No jogging, no hotels, no long dog walks: Lombardy’s new quarantine rules

Lombardy, the region bearing the brunt of Italy's coronavirus emergency, has tightened its restrictions on travel and public gatherings even further in a bid to crack down on those abusing the rules.

No jogging, no hotels, no long dog walks: Lombardy's new quarantine rules
People travelling on Milan's metro have to keep at least a metre apart. Photo: Miguel Medina/AFP

Since March 22, Lombardy residents can no longer exercise outside or walk their dogs more than 200 metres from their house.

Lombardy has been fighting the COVID-19 pandemic longer and harder than any other part of Italy, accounting for around 50 percent of the country's more than 59,000 cases since the outbreak began.

It was the first region to put multiple towns under quarantine, measures that were extended over the entire region before eventually being rolled out nationwide. 

UPDATED: What are Italy's tightened coronavirus quarantine rules?

But reports indicated that some continued to abuse the rules, with data collected by the authorities from mobile phone companies suggesting that as many as 40 percent of Lombardy residents continued to travel more than 300 metres from their homes. 

On Saturday the regional president, Attilio Fontana, who has pushed for tough restrictions across Italy, signed an ordinance bringing into force the strictest lockdown rules yet to apply to an entire region.

“This is the most restrictive ordinance that regional powers allow us to issue – we can't do more than this,” said Fontana.

“We did it with the conviction that it was necessary, the only way is to make people understand that they have to stay at home.”

'Stay at home': a message to the public in Milan. Photo: Miguel Medina/AFP

Effective from March 22 until at least April 15, Lombardy's new rules include:

No more sport outside

You can no longer go for a walk, run, bike ride or any other form of exercise in public, even by yourself. (You can continue to exercise in your garden, if you're lucky enough to have one.)

Fines of up to €5,000

Anyone caught breaking the ban on “public gatherings” – defined as more than two people together in public – risks a fine of up to €5,000, nearly 25 times the €206 fine applicable in the rest of Italy.

Short dog walks only

Anyone taking their pet out must carry a justification form and is forbidden from straying more than 200 metres from their home.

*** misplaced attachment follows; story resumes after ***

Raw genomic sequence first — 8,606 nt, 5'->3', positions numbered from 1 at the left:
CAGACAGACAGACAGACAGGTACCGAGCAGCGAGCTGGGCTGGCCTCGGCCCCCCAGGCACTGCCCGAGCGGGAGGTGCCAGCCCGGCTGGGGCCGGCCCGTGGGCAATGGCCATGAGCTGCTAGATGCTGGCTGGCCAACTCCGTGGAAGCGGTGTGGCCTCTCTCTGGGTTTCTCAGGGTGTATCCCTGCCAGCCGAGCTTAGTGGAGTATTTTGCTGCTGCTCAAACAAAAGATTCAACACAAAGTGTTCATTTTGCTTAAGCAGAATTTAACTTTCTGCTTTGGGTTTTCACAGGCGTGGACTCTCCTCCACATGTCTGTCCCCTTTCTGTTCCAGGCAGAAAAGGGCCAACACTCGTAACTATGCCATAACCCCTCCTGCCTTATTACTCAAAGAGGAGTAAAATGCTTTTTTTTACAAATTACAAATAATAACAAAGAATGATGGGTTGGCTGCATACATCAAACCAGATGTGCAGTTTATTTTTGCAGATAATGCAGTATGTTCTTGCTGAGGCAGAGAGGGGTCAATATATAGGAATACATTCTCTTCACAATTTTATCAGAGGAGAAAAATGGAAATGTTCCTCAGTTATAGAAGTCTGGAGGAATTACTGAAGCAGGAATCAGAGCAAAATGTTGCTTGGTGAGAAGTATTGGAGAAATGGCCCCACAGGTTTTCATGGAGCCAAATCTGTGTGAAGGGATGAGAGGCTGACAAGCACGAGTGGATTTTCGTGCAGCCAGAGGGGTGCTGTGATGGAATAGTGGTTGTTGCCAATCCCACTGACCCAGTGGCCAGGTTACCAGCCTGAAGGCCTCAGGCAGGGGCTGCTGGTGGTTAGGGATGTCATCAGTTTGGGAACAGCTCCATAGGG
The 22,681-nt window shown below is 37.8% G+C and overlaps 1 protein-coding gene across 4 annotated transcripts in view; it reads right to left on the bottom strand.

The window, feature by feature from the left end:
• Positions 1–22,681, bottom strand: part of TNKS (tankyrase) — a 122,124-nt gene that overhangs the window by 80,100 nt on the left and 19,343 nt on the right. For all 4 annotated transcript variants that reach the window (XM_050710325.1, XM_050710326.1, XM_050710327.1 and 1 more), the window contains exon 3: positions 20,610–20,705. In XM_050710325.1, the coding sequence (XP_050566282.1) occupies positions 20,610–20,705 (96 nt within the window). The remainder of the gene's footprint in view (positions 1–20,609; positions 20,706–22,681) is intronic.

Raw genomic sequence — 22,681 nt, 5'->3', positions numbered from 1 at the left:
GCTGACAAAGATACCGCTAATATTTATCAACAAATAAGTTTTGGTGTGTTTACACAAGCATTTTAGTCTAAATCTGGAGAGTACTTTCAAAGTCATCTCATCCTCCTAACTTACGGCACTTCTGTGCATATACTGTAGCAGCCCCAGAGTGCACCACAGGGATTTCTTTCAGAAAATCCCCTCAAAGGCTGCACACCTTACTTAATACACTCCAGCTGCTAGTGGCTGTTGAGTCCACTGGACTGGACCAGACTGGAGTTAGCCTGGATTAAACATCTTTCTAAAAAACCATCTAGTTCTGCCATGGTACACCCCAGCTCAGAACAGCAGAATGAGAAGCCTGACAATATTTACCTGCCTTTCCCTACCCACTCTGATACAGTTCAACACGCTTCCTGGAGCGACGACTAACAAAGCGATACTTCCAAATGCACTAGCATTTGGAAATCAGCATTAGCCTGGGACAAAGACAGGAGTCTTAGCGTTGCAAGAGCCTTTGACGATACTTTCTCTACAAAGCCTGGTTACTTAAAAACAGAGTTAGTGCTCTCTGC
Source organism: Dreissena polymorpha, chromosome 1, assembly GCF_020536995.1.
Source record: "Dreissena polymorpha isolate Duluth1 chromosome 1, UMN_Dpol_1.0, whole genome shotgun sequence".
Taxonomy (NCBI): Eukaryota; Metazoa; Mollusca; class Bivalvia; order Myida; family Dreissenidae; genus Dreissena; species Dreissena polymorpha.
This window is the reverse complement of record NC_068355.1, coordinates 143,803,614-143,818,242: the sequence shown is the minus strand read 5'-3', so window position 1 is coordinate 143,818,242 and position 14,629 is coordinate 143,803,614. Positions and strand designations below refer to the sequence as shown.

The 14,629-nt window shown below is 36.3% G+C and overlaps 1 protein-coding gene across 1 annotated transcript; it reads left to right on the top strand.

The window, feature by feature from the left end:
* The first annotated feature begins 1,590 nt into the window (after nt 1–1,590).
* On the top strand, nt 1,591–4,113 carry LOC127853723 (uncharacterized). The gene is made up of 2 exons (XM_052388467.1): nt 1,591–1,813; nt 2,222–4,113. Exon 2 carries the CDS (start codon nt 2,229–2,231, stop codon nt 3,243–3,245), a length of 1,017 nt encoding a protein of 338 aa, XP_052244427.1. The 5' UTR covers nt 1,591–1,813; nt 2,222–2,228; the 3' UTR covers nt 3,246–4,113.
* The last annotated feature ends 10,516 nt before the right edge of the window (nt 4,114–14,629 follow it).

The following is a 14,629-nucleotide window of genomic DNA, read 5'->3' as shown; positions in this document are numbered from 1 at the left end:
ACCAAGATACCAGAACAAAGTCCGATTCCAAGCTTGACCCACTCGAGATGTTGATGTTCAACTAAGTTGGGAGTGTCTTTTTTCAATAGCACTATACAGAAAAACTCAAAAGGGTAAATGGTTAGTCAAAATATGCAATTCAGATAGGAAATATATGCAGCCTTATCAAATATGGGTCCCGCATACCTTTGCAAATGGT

Photo: Tiziana Fabi/AFP

No visits to your second home

Residents are expressly forbidden from staying anywhere other than their main residence, including any other properties they may own.

Hotels to close

All tourist accommodation, including hotels, Airbnbs and agriturismo farm stays, must close and guests should leave within 72 hours (so by the end of Tuesday, March 24). 

However, those in the following circumstances will be allowed to stay:

  • Visitors forced to extend their stay because of unavoidable difficulties that prevent them travelling home; 
  • People who work in an essential industry and are away from home because of their job;
  • People who are caring for somebody who's sick;
  • People who are registered as residents of the accommodation or who are on duty there.

University dormitories, homeless shelters and accommodation managed by religious orders are not subject to the restrictions.

One person per family at the shops

Only one person per household at a time will be allowed to enter shops, unless you can prove that you need assistance from a second member of your family.

Photo: Miguel Medina/AFP

No more vending machines

Vending machines selling food and drink are no longer allowed to operate.

Building work halted

All construction work is suspended unless it's to build or maintain vital infrastructure, or to repair a structure that poses a risk to public safety.

Only essential businesses open

Like in the rest of Italy, only essential shops – supermarkets, pharmacies and newsagents – remain open.

READ ALSO: Here are the businesses that can stay open under Italy's latest quarantine rules

But while the national government's list of indispensable industries is fairly long, Lombardy has limited it further, notably ordering engineers, architects, notaries and other “professional offices” to shut. 

Extra temperature checks

Lombardy's ordinance recommends systematically checking the temperature of people working in key sectors, such as factory workers and supermarket cashiers, as well as their customers.

It also encourages police to take the temperature of anyone they stop in public.

You can find the full ordinance online here (in Italian).